John Min, Imagination Technologies
Simon Davidmann, CEO Imperas Software
Heterogeneous multiprocessor SoCs are becoming more common for use in application areas such as advanced driver assistance systems (ADAS) and autonomous vehicles, networking, industrial automation, security, video analytics and machine learning. These SoCs often have GPUs and/or hardware accelerator units that work together on a common set of data, however, the simplest coherent processing systems use multiple clusters of CPUs. These CPU clusters can be homogeneous, or heterogeneous, such as Imagination’s MIPS I6500 architecture.
Linux has become the general purpose operating system of choice for embedded systems, and now for these heterogeneous multi-cluster architectures Linux needs to be modified to support the coherence between the clusters, as well as whatever differences exist between the clusters in terms of number of processors, processor type, and other features and capabilities. Most vendors use an open source Linux distribution from their processor IP vendor, then build a custom distribution representing the cluster/processor configuration and device tree supported for the specific SoC. This custom Linux distribution needs to include the necessary drivers for the peripherals on the SoC, as well as supporting other customizations and unique features. Obviously, this gets quite complex, and the complexity keeps increasing with increasing device complexity, including coherence.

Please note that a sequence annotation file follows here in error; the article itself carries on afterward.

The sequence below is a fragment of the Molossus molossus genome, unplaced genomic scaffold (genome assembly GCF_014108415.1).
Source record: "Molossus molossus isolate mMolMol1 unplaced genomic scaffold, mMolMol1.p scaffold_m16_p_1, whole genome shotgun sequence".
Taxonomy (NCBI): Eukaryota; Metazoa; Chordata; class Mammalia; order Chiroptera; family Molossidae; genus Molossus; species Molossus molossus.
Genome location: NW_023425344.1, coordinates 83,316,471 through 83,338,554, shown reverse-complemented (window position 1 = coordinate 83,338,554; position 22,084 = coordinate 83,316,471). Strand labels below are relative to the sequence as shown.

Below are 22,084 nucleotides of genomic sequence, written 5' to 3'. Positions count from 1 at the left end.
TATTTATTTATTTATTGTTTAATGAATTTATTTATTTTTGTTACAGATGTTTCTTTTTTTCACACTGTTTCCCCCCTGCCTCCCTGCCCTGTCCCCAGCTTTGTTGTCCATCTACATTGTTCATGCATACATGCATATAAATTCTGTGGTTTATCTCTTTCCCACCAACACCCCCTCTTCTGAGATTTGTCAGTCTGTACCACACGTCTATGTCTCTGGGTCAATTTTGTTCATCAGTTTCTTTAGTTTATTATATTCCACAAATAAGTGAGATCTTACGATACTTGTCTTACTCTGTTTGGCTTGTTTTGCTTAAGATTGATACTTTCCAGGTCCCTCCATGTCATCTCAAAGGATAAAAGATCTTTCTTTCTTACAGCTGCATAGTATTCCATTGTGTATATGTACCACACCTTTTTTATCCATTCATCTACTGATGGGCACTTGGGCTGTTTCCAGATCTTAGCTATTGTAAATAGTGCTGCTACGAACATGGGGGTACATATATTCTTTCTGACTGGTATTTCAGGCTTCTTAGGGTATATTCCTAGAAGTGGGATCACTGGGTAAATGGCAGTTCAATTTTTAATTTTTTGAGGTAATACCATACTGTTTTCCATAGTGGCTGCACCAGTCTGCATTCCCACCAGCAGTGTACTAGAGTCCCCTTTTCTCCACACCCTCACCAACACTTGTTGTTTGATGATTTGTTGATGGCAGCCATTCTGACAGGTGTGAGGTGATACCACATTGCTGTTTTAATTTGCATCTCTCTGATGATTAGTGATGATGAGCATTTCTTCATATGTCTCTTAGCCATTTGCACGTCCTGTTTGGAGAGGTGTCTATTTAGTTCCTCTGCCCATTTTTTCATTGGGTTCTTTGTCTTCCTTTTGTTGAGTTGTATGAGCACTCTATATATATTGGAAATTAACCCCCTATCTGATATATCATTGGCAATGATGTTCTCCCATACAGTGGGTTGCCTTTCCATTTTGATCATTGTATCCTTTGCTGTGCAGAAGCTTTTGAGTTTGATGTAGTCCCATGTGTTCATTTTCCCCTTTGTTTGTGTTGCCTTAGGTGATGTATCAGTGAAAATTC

This need to port, customize and bring up Linux on these heterogeneous SoCs requires significant engineering effort by the SoC developer. Also, their customers do not always reward this effort by paying more for the SoCs. So how can the semiconductor vendors make this Linux task more efficient? What are the best practices for Linux porting and bring up on heterogeneous multi-cluster/multiprocessor SoCs?
John Min, Solution Engineer at Imagination Technologies, covers components of the basic Linux kernel, device trees and other customizations, SMP variations, static and dynamic drivers, and coherency for multi-cluster architectures. The methodology used for bring up of the Linux kernel, starting with boot loaders including U-boot, on hardware is presented.
Simon Davidmann, CEO of Imperas Software, discusses a robust debug and test environment based on virtual platform technology. Virtual platforms provide a complementary approach to porting and bring-up on hardware, with benefits of controllability, observability and repeatability. Virtual platforms also enable easy automation of testing, as needed for an Agile Continuous Integration (CI) development and test methodology. Specific OS-aware tools are also highlighted, plus non-intrusive memory monitors, the use of software assertions, and code and functional coverage techniques for operating systems and drivers.